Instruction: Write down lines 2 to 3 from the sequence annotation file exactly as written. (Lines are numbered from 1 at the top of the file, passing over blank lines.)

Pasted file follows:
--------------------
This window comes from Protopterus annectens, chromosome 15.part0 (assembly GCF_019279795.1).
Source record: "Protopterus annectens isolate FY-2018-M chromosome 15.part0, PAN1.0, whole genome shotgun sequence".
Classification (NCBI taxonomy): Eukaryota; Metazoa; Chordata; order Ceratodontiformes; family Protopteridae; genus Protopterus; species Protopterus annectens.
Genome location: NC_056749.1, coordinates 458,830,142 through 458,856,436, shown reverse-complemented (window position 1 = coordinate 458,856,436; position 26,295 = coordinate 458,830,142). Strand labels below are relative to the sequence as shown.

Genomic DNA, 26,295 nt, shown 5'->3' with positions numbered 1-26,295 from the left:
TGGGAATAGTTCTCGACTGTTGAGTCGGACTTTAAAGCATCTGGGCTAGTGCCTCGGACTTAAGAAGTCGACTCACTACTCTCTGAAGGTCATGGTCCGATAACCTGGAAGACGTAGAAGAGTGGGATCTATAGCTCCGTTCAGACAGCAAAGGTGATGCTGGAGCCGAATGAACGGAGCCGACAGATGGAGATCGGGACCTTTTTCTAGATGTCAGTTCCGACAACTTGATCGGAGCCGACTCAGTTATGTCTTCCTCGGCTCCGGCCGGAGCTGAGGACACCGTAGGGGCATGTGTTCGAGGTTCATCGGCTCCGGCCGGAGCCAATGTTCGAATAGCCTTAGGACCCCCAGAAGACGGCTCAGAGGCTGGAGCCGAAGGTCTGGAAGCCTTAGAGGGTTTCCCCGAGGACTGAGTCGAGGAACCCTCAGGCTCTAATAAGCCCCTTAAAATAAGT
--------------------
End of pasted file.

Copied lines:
Source record: "Protopterus annectens isolate FY-2018-M chromosome 15.part0, PAN1.0, whole genome shotgun sequence".
Classification (NCBI taxonomy): Eukaryota; Metazoa; Chordata; order Ceratodontiformes; family Protopteridae; genus Protopterus; species Protopterus annectens.